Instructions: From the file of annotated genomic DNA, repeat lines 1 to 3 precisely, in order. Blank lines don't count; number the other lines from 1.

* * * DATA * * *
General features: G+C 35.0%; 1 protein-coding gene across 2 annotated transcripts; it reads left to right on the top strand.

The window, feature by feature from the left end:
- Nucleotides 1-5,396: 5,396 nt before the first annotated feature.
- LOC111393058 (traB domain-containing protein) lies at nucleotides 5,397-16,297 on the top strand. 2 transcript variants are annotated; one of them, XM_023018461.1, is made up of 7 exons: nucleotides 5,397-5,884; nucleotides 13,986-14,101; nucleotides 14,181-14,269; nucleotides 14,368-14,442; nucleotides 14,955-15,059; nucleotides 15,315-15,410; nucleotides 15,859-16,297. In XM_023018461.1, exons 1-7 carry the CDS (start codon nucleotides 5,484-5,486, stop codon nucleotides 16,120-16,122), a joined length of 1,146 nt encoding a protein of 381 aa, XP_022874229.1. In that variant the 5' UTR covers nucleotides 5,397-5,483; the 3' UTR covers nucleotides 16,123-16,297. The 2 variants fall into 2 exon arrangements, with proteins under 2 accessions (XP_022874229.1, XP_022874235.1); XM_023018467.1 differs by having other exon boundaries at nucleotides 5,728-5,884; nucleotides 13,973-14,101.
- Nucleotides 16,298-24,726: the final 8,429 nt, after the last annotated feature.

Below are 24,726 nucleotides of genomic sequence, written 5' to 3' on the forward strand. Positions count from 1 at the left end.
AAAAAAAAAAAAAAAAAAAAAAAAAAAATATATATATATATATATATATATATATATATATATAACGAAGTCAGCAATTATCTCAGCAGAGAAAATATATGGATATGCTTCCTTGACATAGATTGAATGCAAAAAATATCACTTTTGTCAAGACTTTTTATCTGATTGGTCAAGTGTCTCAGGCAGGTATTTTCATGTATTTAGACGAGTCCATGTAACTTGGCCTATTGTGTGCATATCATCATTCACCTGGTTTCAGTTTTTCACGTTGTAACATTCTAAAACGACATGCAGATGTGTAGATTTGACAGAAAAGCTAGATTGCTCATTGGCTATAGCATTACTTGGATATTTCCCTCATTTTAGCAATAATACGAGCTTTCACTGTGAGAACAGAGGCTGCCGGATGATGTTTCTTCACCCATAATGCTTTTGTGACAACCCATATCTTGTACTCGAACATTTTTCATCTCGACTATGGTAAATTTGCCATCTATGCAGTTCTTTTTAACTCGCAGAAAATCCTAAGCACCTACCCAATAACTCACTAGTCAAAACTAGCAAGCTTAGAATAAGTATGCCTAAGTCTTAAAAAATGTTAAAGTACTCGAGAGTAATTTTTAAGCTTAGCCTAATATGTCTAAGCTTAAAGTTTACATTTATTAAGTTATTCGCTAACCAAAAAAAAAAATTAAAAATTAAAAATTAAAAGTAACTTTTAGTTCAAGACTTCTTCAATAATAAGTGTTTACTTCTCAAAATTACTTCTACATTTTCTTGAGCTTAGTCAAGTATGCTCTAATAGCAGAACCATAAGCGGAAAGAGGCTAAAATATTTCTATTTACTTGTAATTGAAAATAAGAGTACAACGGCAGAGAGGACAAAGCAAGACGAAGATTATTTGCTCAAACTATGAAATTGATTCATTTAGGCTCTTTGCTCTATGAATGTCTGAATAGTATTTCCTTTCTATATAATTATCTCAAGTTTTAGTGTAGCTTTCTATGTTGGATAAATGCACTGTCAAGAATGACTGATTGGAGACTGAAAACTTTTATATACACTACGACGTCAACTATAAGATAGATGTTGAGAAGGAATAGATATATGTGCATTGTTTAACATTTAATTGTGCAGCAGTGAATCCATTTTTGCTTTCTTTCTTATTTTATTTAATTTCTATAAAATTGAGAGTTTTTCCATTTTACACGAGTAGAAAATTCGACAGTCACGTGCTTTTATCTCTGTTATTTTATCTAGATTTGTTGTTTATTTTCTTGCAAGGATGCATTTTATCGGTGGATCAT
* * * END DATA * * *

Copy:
General features: G+C 35.0%; 1 protein-coding gene across 2 annotated transcripts; it reads left to right on the top strand.

The window, feature by feature from the left end:
- Nucleotides 1-5,396: 5,396 nt before the first annotated feature.